Wow, this was such an in-depth viewpoint of the whole exhibit and beyond. Thank you very much for taking the time to do this.

  38. Paul Shearwood

    Thank you Will
    Your article gives a fitting insight to such a masterful Artist and storyleller as Vermeer. Each painting gives us an unique opportunity to learn from his approach and that of his contemporaries. Vermeer clearly put a lot of thought into preparation of a subject before even picking up a brush. Also, he knew when to simplify the scene to ensure he achieved harmony across the painting so each element added to the story rather than taking away from it. Vermeer really was a wonderful artist. A master of technique and observation depicting subjects he thought fitting for his time or was commissioned to complete.

  39. Susan b

    Will. Thank you for bringing us all along to the museum. The writing is descriptive & educating. The photos brought us all right beside you, so beautiful..and I swear I could smell apples & cinnamon. Lovely

    1. Will Kemp

      Thanks for your kind words Susan, so pleased you enjoyed the review and photos.

  40. Hilary Doyle

    Really informative and written in such an easy style that makes it extremely interesting while imparting a lot of facts. The sign of a good teacher. Thank you.

  41. Erica

    Thank you! So wonderful to get your impressions of this historic exhibit.

  42. Thank you so much Will. I have taken a lot of time today to study the paintings and your observations! You have taught me so very much and I feel totally enchanted by this artist’s work and your knowledge!

    1. Will Kemp

      My pleasure Sue, thank you for your kind words and have a wonderful day!

  43. Judee Biggles

    Will, I studied Vermeer in Art History many years ago. I so wanted to see the exhibition in
    person, but your review was excellent and I feel you did an outstanding job!
    Thank you so much,

    1. Will Kemp

      So pleased it gave an insight into the show Judee, thanks so much.

  44. Lynn Whittle

    Thank you, Will, for sharing this amazing experience with us! I enjoyed every minute of seeing these wonderful paintings and reading you comments on them. (I also want one of those pastries!)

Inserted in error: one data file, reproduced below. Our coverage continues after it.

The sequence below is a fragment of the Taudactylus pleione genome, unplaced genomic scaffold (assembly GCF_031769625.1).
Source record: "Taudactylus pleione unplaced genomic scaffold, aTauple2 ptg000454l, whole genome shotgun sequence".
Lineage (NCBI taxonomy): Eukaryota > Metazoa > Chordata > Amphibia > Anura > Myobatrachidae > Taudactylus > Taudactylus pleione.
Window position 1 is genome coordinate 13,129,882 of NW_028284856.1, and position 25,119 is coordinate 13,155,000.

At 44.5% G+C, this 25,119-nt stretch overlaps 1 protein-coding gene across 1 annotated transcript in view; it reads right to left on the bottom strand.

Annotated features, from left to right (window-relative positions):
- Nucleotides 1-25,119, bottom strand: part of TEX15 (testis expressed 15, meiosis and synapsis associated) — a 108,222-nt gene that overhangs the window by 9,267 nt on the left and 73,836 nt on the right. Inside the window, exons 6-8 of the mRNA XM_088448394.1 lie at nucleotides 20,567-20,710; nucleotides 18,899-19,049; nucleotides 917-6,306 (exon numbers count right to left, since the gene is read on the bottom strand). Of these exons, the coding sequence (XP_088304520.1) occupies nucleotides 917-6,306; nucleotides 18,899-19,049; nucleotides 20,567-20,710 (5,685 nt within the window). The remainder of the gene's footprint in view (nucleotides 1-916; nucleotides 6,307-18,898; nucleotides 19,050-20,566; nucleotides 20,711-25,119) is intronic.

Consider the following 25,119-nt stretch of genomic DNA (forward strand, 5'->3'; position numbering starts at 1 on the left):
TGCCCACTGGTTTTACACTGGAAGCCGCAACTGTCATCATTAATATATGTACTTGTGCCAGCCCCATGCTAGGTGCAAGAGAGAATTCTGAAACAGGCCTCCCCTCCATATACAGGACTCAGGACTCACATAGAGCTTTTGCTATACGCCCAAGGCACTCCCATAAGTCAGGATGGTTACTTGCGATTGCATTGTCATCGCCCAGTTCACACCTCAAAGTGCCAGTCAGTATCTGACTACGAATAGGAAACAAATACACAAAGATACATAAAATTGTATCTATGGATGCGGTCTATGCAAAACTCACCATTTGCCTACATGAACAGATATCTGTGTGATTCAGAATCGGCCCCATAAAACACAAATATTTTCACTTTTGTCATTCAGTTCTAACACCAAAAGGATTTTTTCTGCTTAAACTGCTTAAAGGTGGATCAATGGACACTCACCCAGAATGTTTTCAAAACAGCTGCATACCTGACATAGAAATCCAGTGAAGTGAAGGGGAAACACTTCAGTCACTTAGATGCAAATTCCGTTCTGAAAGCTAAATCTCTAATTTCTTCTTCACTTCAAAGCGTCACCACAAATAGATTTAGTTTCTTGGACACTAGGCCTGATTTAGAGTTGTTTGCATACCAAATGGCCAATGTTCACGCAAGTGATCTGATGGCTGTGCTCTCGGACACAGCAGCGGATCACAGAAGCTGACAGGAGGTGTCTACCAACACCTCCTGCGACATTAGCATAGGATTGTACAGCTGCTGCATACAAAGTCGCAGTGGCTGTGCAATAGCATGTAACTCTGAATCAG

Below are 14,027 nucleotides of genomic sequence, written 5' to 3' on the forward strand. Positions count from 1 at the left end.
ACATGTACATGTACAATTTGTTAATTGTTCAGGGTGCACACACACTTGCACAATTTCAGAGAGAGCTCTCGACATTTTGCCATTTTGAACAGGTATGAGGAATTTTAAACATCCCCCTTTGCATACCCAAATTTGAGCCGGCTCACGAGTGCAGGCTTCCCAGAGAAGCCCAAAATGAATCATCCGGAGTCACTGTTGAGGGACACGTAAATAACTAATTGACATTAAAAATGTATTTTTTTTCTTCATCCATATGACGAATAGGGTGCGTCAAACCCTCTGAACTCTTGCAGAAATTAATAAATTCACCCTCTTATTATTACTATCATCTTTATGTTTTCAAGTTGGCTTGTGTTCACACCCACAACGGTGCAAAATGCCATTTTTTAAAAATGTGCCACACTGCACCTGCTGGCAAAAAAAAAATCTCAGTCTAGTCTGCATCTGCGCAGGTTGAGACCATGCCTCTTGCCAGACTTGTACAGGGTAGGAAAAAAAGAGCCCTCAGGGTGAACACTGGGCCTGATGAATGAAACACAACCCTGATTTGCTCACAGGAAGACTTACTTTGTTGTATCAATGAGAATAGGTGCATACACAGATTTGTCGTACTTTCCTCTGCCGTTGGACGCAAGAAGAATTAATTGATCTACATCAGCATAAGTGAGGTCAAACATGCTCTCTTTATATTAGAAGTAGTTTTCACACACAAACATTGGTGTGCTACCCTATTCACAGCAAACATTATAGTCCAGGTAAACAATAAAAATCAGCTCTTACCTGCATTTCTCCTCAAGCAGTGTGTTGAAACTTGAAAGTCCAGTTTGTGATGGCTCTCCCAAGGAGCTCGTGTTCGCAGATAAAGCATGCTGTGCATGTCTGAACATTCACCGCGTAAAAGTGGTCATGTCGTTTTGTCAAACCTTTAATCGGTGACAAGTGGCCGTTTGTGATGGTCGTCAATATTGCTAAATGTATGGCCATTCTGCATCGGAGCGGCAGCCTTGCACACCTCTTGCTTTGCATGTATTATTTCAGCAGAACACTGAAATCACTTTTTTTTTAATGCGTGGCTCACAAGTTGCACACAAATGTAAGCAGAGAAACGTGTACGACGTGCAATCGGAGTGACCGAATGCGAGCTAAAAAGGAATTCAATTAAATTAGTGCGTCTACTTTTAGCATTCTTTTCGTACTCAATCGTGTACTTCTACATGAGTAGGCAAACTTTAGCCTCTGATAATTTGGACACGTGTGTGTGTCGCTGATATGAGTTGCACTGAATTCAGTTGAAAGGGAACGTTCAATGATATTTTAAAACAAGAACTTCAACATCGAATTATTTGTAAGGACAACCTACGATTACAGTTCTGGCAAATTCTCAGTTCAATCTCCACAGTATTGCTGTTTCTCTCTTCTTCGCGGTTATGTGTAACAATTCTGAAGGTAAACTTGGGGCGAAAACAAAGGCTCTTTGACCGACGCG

1. Will Kemp

      Yes, the pastries were quite marvellous! glad you enjoyed the photos.

  45. Sue Boulton

    Thank you so much for sharing Will. I visited the Vermeer Exhibition that was shown at the National Gallery many moons ago, and your review brought back lovely memories, which you will hold forever. Hope the apple and cinnamon lived up to expectations ….

    1. Will Kemp

      So pleased it brought back nice memories Sue, that’s lovely to hear.

  46. Dianne

    I agree with Kate , your generosity and knowledge are greatly appreciated.
    Being from Vancouver Island it is unlikely that I will ever see these paintings in person. Thank you!

  47. Zai

    You are so lucky, Will. Thank you for sharing this, so much appreciated. I looked it up and they’re sold out. Wonder if they repeat this exhibit in the US.

  48. Avril Sacks

    I’m from South Africa and had no way of getting to the exhibition,but thanks to you,you’ve made it possible.
    I just loved your review and comments.
    Very grateful.

  49. Bram Mout

    hi Will, to add to your fine review, it might be nice for your students and followers to have a look at this website:
    You can find here an inter-active view of Vermeer’s studio. I am afraid there is no English translation but the pictures tell their own story. In the last couple of months Dutch TV station Max broadcasted a 6-part series “de nieuwe Vermeer”
    Amateur and professional artists were invited to create artworks of 6 lost (or stolen) Vermeer paintings based on sometimes very little information f.e. the list of belongings after he passed away or records of sales dating back to the period when he was still alive.
    When entering the website you can choose “de kamer van Vermeer” (his studio) It is inter-active so you can move through the chamber by simply moving your mouse.
    Click on “starten”; when you click “verder” you can have a 360 view of the room and click on several items for further explanation (in Dutch)